C/EBPepsilon (C/EBPε) knock-out (KO) mice have defects in granulocytic development and increased susceptibility to infection. We also observed a unique phenotype of C/EBPε KO mice showing prolonged lower grade, mild skin problems such as hair loss that progressed to severe wound problems; abdominal wall perforation to the peritoneum as well as mandibular skin perforation to the oral cavity, without significant clinical symptoms. The observation suggests inappropriate response to inflammation by loss of C/EBPε. To understand the functional defects of these granulocytes, we performed a systematic approach with ChIP-seq and microarray of bone marrow cells from C/EBPε KO mice.

Duplicate ChIP-seq libraries were prepared from bone marrow cells of wild type and C/EBPε KO mice using two different C/EBPε specific antibodies. Analysis of pooled data identified 14,253 C/EBPε binding sites, and 12,865 of these binding sites overlapped with the two antibodies. Sixteen percent of C/EBPε binding sites were in the promoter regions within 1 kb of the transcriptional start sites. Direct canonical C/EBPε target genes were defined by 1.5 log2 fold or greater increase in expression in the Gr-1+/Mac-1+ cells of wild type bone marrow cells compared to those of the KO mice. 2,224 genes met this criteria including previously identified target genes, such as ltf, camp, ngp, of which 988 genes were bound by C/EBPε. C/EBPε bound to the promoter sites of 150 genes and the enhancer region of 838 genes. The other 1,236 up-regulated genes did not have binding of C/EBPε, suggesting their up-regulation was a secondary event during terminal granulocytic differentiation. Electromobility shift assay followed by antibody supershift confirmed that C/EBPε was able to bind to upstream regions of target genes such as lft, ngp, il-1b.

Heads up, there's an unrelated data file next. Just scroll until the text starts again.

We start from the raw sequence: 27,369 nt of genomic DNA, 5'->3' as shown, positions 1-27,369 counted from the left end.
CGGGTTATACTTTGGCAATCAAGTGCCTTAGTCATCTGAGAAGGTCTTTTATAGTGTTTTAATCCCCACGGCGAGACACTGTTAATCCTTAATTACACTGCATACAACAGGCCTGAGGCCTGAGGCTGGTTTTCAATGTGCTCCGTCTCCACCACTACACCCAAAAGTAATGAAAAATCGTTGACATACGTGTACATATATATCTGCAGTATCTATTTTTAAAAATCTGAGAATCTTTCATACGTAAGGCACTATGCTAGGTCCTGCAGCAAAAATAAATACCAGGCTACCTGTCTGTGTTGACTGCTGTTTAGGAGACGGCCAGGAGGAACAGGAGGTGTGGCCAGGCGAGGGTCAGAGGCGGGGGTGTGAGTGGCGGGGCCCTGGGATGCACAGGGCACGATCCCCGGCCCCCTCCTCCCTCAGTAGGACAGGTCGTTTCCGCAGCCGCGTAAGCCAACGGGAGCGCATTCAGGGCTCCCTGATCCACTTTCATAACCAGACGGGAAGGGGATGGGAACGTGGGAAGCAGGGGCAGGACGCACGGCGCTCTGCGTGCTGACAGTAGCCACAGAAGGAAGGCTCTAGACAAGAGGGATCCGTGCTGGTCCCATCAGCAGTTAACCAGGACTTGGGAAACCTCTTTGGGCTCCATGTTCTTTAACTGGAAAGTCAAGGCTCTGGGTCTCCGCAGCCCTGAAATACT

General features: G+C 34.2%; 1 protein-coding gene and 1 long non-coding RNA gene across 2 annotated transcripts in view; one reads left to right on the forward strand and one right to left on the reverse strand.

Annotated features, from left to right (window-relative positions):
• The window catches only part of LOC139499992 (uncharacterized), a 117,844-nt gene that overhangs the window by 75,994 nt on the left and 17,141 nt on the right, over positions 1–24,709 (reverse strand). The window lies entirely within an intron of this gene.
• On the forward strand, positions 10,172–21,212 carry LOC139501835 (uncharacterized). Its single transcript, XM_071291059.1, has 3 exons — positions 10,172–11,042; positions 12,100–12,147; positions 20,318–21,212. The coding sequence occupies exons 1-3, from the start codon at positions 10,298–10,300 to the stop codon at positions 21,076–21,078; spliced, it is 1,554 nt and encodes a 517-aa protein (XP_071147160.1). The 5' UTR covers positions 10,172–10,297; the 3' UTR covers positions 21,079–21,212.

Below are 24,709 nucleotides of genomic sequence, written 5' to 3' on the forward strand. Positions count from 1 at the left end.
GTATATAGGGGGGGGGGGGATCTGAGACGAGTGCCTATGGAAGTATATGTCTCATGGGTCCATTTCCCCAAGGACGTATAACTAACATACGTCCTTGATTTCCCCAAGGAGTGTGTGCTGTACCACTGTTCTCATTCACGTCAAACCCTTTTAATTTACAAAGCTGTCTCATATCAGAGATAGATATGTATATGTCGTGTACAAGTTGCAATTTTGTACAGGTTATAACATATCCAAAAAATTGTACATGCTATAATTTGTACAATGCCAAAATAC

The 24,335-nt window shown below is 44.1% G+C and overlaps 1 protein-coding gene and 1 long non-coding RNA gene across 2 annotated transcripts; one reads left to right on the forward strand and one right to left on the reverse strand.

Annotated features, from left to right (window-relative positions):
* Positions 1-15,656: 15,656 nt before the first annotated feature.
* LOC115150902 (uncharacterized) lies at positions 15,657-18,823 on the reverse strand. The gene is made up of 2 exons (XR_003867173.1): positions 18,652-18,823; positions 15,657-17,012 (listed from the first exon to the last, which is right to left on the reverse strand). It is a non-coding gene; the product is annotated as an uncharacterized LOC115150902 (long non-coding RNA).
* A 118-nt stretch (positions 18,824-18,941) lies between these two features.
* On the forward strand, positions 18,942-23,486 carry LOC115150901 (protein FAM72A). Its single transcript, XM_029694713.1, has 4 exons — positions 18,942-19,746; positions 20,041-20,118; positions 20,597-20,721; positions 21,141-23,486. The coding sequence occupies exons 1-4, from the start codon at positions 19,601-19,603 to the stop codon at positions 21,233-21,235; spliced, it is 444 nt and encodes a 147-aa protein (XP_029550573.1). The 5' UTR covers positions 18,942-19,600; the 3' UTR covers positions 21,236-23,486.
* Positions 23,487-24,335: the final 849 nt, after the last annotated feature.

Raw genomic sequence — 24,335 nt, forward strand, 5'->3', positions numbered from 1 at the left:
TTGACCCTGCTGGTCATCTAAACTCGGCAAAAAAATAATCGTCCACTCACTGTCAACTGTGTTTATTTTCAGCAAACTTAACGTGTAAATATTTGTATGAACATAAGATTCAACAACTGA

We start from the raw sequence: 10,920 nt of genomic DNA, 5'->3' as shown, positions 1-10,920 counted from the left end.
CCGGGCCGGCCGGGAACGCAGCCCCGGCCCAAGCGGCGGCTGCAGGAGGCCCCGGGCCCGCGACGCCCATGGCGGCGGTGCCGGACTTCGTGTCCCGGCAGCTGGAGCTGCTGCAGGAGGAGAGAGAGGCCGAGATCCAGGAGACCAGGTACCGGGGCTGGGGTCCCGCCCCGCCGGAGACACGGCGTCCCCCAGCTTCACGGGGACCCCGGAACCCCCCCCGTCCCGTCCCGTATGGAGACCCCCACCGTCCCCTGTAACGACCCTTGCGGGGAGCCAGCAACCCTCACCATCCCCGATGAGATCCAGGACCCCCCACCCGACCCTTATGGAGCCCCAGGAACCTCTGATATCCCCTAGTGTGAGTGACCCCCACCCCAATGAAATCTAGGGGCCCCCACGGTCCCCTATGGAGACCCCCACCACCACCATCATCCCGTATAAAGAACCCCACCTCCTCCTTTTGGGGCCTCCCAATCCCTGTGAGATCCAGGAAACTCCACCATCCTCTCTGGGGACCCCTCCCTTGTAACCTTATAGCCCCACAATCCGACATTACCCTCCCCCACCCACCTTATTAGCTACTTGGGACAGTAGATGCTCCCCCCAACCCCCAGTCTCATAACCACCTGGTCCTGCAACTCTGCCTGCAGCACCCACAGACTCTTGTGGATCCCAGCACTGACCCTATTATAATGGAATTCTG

Trem-1 is an amplifier of inflammatory response. Increased expression/activation of Trem-1 on neutrophil membranes takes part in cytokine production, phagocytosis, apoptosis, oxidative burst by cooperating with TLR4 in response to environmental conditions. Soluble TREM1 levels increase even in neutopenic patients, suggesting it is associated with emergent granulopoiesis in response to infection or inflammation. The expression of Trem-1 is regulated by NF-kB and PU.1. Trem-1 KO mice have reduced inflammation without defects in clearance of pathogens in mice. Considering previous reports demonstrating TLR4 increases transcription of C/EBP and potentiates transcriptional activity of C/EBP via NF-kB, regulatory loops between TLR4/NF-kB/C/EBP/Trem-1 may exist and regulate inflammatory response.

ChIP-seq illustrated a C/EBPε binding site located 92 bp upstream from transcription start site of Trem-1 (GTTGTGAAAC). Microarray comparison of Trem-1 expression in Gr-1+/Mac-1+ bone marrow cells showed 5.3 log2 fold decreased gene expression in C/EBPε KO versus wild type mice. To confirm microarray data, quantitative PCR were performed with sorted Gr-1+ bone marrow cells from wild type and KO mice. The qPCR demonstrated that trem-1 expression of C/EBPε KO cells was 60% of wild type (p=0.001). A pGL3 basic luciferase vector with the first 291bp upstream of trem-1containing a putative C/EBPε binding site was cloned and co-transfected with 2 ug of C/EBPε expressing vector into 293T cells. The dual luciferase assay, normalized by renilla luciferase, showed 8 fold increase by C/EBPε (p<0.0001).

In conclusion, we identified trem-1 as a downstream target of C/EBPε, which completes a positive regulatory loop of TLR4-NF-kB-C/EBPε-Trem1-TLR4 in response to inflammatory signal. Therefore, C/EBPε KO mice have an inappropriate inflammatory response by loss of the positive amplificatory loop, in addition to previously known defective clearance of pathogen by their inability to produce secondary granules.


No relevant conflicts of interest to declare.

Author notes


Asterisk with author names denotes non-ASH members.